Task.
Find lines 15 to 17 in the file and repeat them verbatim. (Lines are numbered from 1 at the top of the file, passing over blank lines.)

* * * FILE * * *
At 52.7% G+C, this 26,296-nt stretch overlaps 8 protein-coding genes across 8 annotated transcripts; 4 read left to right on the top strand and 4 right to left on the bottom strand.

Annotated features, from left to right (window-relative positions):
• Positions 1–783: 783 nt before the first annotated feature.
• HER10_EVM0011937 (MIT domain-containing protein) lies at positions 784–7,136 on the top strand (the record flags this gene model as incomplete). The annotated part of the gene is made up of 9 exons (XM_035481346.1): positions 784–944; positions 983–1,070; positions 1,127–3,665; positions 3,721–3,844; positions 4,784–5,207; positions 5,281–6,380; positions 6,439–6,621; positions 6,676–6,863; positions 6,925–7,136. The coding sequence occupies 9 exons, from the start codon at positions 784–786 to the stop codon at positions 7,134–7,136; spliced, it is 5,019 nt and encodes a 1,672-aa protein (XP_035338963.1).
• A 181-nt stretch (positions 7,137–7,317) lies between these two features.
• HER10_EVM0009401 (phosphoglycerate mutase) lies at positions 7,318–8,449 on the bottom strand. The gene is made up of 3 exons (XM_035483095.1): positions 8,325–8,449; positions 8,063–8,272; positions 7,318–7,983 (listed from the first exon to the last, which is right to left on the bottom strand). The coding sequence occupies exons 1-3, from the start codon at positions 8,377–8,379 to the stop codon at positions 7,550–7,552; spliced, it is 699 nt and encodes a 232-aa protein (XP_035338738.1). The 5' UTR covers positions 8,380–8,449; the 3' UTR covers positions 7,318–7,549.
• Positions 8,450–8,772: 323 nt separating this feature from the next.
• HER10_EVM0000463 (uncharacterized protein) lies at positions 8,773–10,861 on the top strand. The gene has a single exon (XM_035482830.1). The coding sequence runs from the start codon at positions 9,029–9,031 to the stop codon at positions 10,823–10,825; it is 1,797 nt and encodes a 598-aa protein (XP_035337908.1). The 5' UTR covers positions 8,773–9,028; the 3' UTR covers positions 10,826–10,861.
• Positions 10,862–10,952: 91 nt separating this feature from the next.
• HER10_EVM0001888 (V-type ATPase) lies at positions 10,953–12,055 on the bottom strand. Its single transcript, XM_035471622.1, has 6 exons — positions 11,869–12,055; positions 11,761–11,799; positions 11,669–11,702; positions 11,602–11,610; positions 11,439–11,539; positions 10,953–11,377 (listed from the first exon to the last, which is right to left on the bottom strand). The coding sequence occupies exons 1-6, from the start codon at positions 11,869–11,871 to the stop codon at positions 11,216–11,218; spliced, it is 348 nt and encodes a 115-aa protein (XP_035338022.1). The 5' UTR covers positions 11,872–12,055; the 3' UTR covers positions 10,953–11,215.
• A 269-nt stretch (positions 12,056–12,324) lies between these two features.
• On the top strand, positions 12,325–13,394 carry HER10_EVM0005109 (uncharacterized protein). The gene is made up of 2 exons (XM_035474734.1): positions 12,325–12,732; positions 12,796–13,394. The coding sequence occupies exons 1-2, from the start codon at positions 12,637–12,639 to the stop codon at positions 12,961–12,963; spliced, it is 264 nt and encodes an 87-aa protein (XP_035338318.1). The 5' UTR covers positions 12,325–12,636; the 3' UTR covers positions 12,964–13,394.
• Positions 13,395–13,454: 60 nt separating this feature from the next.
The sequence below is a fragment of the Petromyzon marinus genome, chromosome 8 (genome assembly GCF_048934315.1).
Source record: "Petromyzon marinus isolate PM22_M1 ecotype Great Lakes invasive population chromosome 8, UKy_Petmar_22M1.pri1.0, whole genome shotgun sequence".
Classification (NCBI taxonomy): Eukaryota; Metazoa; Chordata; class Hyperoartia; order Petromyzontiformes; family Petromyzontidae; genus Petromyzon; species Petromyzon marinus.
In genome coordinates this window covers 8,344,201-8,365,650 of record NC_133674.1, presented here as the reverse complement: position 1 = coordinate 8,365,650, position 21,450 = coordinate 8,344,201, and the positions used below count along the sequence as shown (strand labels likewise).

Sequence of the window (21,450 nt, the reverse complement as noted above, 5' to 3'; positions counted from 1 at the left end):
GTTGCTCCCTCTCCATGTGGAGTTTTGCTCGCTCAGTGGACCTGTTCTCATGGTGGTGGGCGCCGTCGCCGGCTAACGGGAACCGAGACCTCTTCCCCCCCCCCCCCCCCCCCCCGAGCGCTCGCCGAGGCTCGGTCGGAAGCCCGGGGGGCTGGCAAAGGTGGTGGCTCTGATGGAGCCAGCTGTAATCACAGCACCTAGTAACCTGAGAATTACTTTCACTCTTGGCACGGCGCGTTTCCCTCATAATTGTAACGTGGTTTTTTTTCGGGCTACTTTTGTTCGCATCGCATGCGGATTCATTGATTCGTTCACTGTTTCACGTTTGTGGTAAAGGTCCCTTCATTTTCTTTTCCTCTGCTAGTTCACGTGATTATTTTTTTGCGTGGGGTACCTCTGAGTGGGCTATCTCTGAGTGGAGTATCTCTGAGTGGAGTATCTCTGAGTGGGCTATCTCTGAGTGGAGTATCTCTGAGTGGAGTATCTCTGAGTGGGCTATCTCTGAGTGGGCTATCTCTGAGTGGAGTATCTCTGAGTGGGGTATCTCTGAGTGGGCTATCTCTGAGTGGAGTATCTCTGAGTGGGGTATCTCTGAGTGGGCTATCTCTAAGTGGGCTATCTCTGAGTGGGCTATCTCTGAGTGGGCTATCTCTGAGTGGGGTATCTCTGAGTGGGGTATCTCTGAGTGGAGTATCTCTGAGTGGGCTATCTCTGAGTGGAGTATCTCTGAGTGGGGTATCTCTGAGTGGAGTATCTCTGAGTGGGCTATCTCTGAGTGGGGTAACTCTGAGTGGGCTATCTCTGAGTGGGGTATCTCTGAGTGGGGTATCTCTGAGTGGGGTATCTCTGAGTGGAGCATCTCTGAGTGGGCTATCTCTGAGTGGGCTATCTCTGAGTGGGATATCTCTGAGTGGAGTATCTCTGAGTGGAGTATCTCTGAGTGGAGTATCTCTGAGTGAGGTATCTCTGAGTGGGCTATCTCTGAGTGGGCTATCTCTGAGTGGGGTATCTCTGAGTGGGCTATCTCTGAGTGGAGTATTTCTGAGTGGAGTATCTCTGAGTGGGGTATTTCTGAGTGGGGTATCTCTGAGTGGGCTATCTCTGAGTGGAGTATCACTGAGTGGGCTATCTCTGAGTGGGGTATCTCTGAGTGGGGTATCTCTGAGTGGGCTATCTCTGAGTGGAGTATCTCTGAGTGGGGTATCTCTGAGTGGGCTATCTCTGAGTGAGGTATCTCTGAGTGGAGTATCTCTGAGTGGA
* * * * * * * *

Source record: "Petromyzon marinus isolate PM22_M1 ecotype Great Lakes invasive population chromosome 8, UKy_Petmar_22M1.pri1.0, whole genome shotgun sequence".
Classification (NCBI taxonomy): Eukaryota; Metazoa; Chordata; class Hyperoartia; order Petromyzontiformes; family Petromyzontidae; genus Petromyzon; species Petromyzon marinus.
In genome coordinates this window covers 8,344,201-8,365,650 of record NC_133674.1, presented here as the reverse complement: position 1 = coordinate 8,365,650, position 21,450 = coordinate 8,344,201, and the positions used below count along the sequence as shown (strand labels likewise).